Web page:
As the session drew to a close and the house lights came up, I felt finally free of the heavy weight I’d been carrying for so long! My friends who had all travelled some distance to be there were incredibly reassuring. Lots of hugs and wonderful words of encouragement later, I turned to two others waiting to chat to me.
One was a Pastor who said he really enjoyed the songs and offered me a challenge of writing a song around gambling from a Christian perspective. A very intruiging suggestion and such an important topic. The other was a lady who was writing an article for BBC 1 on music and mental health – how perfect! We found an empty room and recorded an audio interview around the experience I shared earlier, and flute/sax player Beth Underwood was able to share her perspective as a Music Therapist too. Unfortunately, my brain was basically putty by this stage, I’m unsure how much of what I said made sense. I’ll let you know when I see/hear the finished article!
The moment we finished the interview, a second photographer bounded up and whisked the whole band away for “just one more photo” – a phrase that had us in stitches by the end of a 5-stop photo tour of the festival site!
Finally, we returned to the porta-cabins to pack up the last of the gear and head home. But, not so fast. Seeing that we had returned from the shoot, producer and organiser of the BBC Introducing performances Andrew Marston took me outside for one final interview. By now I was almost certainly talking complete gibberish. We talked about my experience of healing, my songwriting process and the support of my friends, family and amazing husband that makes it all possible.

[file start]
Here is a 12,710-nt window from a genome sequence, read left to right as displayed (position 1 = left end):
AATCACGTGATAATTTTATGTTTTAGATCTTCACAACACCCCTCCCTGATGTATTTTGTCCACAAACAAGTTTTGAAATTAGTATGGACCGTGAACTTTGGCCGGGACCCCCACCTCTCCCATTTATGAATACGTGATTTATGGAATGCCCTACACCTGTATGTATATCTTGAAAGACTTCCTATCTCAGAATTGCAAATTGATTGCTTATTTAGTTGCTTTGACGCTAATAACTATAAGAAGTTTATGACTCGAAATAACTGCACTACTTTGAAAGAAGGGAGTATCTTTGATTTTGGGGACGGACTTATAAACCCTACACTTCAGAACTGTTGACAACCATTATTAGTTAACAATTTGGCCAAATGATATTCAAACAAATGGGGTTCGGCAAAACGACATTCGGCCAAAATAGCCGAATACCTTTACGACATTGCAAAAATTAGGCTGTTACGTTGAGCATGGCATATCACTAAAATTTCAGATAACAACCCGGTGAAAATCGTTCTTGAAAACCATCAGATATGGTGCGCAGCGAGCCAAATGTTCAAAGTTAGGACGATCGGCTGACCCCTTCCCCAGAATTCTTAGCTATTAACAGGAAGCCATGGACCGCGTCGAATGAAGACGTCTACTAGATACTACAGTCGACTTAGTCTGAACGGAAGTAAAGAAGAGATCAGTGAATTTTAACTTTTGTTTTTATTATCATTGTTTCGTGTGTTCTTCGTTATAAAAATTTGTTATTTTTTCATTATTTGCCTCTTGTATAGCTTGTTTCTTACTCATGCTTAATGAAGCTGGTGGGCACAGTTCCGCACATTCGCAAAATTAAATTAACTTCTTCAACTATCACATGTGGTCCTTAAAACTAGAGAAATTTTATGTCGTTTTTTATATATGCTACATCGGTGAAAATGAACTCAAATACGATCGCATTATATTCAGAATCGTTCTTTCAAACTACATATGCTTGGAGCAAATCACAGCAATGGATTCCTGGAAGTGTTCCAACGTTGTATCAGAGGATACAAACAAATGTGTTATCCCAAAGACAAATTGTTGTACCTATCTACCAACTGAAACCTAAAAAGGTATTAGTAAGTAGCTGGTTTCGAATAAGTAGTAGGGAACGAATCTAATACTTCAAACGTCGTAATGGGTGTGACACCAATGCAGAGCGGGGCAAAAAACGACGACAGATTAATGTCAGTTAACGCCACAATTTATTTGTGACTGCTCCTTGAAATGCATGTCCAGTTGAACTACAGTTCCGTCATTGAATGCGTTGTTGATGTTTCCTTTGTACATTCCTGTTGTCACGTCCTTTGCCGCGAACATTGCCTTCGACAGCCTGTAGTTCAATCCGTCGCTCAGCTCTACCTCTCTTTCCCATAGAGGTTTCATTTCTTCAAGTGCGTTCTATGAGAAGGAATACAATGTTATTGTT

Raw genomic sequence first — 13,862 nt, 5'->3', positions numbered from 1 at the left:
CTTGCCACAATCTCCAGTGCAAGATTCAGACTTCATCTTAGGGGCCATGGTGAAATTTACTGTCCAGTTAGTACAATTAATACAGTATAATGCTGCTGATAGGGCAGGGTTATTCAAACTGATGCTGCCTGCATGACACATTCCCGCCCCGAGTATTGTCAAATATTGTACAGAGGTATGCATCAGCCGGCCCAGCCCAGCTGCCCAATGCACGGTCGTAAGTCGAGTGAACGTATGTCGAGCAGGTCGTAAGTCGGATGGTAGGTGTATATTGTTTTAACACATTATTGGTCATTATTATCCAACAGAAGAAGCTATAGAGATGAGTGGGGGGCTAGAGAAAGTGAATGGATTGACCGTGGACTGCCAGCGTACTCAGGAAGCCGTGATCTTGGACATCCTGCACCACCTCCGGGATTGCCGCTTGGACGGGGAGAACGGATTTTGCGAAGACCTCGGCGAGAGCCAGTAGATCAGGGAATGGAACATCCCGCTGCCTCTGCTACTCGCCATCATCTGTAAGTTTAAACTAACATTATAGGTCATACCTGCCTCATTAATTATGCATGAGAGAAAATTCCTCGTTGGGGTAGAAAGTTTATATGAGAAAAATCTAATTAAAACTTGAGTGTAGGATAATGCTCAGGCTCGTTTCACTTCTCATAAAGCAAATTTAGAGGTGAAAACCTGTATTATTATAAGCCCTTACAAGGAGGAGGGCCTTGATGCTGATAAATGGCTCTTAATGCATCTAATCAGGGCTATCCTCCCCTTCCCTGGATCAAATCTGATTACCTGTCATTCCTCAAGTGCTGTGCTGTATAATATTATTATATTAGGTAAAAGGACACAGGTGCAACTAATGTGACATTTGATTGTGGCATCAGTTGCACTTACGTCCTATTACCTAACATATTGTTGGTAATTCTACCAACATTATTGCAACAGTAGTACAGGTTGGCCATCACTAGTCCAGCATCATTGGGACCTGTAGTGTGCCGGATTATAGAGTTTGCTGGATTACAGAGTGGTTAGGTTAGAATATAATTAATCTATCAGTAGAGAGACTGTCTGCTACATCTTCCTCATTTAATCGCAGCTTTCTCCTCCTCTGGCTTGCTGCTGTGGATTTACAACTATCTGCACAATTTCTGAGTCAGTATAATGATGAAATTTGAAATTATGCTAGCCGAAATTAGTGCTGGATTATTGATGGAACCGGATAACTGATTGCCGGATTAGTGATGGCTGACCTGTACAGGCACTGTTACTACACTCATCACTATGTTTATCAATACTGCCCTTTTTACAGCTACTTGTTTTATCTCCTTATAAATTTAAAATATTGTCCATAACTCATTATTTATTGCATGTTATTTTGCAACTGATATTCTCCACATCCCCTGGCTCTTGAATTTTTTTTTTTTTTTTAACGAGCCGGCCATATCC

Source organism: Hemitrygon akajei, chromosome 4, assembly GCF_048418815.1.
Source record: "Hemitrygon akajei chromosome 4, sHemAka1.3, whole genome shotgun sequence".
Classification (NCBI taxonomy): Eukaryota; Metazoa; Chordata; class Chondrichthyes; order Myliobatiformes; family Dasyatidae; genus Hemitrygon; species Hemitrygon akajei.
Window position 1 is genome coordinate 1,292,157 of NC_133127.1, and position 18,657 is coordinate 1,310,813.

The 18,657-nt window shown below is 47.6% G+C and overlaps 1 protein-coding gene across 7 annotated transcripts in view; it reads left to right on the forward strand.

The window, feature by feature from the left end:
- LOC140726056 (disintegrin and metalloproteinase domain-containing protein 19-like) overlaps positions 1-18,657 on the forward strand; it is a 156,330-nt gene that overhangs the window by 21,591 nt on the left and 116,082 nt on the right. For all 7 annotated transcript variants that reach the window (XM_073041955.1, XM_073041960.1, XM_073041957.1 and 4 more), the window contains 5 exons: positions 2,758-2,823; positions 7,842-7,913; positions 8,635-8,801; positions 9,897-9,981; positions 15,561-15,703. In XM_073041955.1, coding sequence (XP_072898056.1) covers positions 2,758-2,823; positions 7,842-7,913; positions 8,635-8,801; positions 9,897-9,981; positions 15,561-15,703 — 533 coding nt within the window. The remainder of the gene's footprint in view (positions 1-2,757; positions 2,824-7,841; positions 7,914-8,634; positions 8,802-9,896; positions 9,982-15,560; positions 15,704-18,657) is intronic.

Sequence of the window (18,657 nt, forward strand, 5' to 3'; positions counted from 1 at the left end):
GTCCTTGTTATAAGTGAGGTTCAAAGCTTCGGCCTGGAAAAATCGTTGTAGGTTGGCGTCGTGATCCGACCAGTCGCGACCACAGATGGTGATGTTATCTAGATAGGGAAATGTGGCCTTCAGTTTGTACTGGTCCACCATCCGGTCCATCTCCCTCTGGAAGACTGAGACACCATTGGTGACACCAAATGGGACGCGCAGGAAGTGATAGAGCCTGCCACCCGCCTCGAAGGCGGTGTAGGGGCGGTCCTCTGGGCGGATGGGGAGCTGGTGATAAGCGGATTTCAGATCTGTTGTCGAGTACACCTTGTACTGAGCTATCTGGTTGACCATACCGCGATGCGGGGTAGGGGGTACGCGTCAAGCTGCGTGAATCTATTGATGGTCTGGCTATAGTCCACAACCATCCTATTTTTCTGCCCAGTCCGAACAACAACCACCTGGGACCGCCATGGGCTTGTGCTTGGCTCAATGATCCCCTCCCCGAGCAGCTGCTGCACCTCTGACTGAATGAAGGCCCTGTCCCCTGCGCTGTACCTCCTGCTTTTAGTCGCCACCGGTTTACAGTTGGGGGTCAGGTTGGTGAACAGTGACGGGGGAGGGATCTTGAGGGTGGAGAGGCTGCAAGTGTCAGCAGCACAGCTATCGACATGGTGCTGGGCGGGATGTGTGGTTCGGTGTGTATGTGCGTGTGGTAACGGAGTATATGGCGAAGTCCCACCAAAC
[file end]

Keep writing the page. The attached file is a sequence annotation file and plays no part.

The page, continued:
Encouragements and Answered Prayers
When we finally left the backstage area and headed out towards home, we were stopped in our tracks by a kind couple who had been in the tent and seen us play. They told us they thought we did so well, complimented me on my singing and encouraged me for sharing my story. They added, “We’re just so sorry about the people who walked out, it was so rude.” It was such a kind word of support, and very gratefully received. I explained that I understood what I was saying would be controversial, and that it wouldn’t be okay to some people – and that’s okay. The lady hugged me, and I left really touched by this encounter.
There were so many more encouragements and answered prayers like this kind couple were.
One friend told me on the day, “I kept on needing to pray for you this morning but felt so much peace this afternoon.” She didn’t know that I spent much of that morning in tears, really scared and just feeling overwhelmed. I am certain God put that on her heart, and as she prayed for me I believe it brought about interludes of peace, distraction and positivity.
I hope this serves as an encouragement that prayer works! And a really heartfelt thank you to all my prayer supporters. <3
I love that Jesus’ name was spoken and sung to a mainly non-Christian audience.
I love that He will be glorified again in two separate interviews.
I love that the performance went (to my knowledge!) without a hitch.
I love that I had the support and prayers of so many people.
I’m so glad it’s over now, and I can look back on it with relief and pride. Until next time…